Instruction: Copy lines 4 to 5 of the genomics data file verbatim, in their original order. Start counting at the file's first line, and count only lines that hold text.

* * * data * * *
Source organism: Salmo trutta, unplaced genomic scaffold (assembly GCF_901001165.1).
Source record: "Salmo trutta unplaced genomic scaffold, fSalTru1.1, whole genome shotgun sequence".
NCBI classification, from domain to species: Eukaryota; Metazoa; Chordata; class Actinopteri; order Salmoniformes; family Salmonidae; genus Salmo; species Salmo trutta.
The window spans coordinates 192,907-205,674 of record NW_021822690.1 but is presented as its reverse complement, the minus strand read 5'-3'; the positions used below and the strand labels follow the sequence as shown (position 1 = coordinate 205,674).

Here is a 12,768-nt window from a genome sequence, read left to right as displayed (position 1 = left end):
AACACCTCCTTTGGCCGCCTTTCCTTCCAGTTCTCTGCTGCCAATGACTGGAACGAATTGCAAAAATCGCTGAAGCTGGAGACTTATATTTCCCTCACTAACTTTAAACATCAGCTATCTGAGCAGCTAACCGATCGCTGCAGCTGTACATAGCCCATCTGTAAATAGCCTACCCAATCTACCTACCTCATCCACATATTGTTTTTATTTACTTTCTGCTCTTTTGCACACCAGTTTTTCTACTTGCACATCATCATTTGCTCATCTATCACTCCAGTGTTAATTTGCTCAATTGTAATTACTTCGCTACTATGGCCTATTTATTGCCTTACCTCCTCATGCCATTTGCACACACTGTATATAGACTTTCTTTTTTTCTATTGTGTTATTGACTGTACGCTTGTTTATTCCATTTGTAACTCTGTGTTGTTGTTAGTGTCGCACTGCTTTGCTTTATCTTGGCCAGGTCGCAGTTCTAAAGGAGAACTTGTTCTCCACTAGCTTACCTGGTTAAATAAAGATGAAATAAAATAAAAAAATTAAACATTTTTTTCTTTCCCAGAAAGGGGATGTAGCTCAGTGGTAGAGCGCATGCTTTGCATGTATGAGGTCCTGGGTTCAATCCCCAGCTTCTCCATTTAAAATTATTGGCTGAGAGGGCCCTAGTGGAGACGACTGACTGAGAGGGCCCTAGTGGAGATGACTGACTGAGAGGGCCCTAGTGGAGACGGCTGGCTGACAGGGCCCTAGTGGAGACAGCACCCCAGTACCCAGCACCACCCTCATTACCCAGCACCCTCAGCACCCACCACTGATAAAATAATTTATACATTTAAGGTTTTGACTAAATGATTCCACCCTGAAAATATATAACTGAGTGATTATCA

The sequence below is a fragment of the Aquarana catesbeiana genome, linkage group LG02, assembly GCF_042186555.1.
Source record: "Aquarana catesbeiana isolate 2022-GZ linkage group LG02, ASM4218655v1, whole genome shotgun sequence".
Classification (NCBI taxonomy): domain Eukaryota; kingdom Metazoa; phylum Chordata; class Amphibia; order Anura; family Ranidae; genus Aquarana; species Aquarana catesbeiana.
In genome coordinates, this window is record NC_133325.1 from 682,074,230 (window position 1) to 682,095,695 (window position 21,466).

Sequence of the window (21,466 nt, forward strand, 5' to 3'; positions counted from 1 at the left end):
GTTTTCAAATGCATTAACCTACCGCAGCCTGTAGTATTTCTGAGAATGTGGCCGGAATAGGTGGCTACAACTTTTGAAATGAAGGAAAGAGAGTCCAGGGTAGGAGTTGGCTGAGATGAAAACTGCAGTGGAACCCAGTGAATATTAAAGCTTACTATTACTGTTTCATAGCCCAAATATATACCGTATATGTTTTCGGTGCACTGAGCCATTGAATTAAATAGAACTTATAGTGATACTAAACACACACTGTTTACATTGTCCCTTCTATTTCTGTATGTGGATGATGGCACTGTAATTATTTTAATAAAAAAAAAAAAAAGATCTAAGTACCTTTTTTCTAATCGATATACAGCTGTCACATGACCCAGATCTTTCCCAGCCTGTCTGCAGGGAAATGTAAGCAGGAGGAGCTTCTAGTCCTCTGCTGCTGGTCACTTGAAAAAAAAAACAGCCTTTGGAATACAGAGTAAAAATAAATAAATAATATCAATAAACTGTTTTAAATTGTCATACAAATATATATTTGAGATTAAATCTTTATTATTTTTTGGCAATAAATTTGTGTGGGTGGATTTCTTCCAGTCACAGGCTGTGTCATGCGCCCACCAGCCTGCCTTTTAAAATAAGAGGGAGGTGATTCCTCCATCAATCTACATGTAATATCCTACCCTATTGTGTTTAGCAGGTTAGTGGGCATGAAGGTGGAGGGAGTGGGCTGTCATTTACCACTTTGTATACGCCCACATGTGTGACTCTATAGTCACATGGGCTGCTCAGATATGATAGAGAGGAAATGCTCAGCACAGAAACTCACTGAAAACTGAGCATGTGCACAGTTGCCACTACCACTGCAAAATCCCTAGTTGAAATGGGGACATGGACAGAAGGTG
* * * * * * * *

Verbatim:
The window spans coordinates 192,907-205,674 of record NW_021822690.1 but is presented as its reverse complement, the minus strand read 5'-3'; the positions used below and the strand labels follow the sequence as shown (position 1 = coordinate 205,674).

Here is a 12,768-nt window from a genome sequence, read left to right as displayed (position 1 = left end):